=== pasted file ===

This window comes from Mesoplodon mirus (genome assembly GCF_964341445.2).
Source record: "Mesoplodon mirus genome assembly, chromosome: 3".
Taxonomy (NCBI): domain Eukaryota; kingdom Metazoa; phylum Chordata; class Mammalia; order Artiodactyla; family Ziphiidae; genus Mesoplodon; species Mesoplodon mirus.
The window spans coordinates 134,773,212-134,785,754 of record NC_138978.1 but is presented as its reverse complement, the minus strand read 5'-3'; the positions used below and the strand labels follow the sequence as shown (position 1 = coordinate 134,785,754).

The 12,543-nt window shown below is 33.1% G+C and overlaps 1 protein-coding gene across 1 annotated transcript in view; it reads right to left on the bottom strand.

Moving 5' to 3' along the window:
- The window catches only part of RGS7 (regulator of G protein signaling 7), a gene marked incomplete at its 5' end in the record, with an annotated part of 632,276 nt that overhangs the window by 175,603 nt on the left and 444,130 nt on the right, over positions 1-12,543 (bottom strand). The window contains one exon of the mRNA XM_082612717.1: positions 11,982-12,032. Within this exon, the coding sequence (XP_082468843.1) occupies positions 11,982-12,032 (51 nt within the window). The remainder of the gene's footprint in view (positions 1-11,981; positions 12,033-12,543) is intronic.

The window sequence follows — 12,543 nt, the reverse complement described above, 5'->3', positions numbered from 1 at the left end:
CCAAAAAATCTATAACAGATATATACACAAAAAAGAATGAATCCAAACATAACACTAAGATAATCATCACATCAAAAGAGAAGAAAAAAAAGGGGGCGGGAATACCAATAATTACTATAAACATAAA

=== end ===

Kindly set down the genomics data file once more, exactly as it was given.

This window comes from Mesoplodon mirus (genome assembly GCF_964341445.2).
Source record: "Mesoplodon mirus genome assembly, chromosome: 3".
Taxonomy (NCBI): domain Eukaryota; kingdom Metazoa; phylum Chordata; class Mammalia; order Artiodactyla; family Ziphiidae; genus Mesoplodon; species Mesoplodon mirus.
The window spans coordinates 134,773,212-134,785,754 of record NC_138978.1 but is presented as its reverse complement, the minus strand read 5'-3'; the positions used below and the strand labels follow the sequence as shown (position 1 = coordinate 134,785,754).

The 12,543-nt window shown below is 33.1% G+C and overlaps 1 protein-coding gene across 1 annotated transcript in view; it reads right to left on the bottom strand.

Moving 5' to 3' along the window:
- The window catches only part of RGS7 (regulator of G protein signaling 7), a gene marked incomplete at its 5' end in the record, with an annotated part of 632,276 nt that overhangs the window by 175,603 nt on the left and 444,130 nt on the right, over positions 1-12,543 (bottom strand). The window contains one exon of the mRNA XM_082612717.1: positions 11,982-12,032. Within this exon, the coding sequence (XP_082468843.1) occupies positions 11,982-12,032 (51 nt within the window). The remainder of the gene's footprint in view (positions 1-11,981; positions 12,033-12,543) is intronic.

The window sequence follows — 12,543 nt, the reverse complement described above, 5'->3', positions numbered from 1 at the left end:
CCAAAAAATCTATAACAGATATATACACAAAAAAGAATGAATCCAAACATAACACTAAGATAATCATCACATCAAAAGAGAAGAAAAAAAAGGGGGCGGGAATACCAATAATTACTATAAACATAAA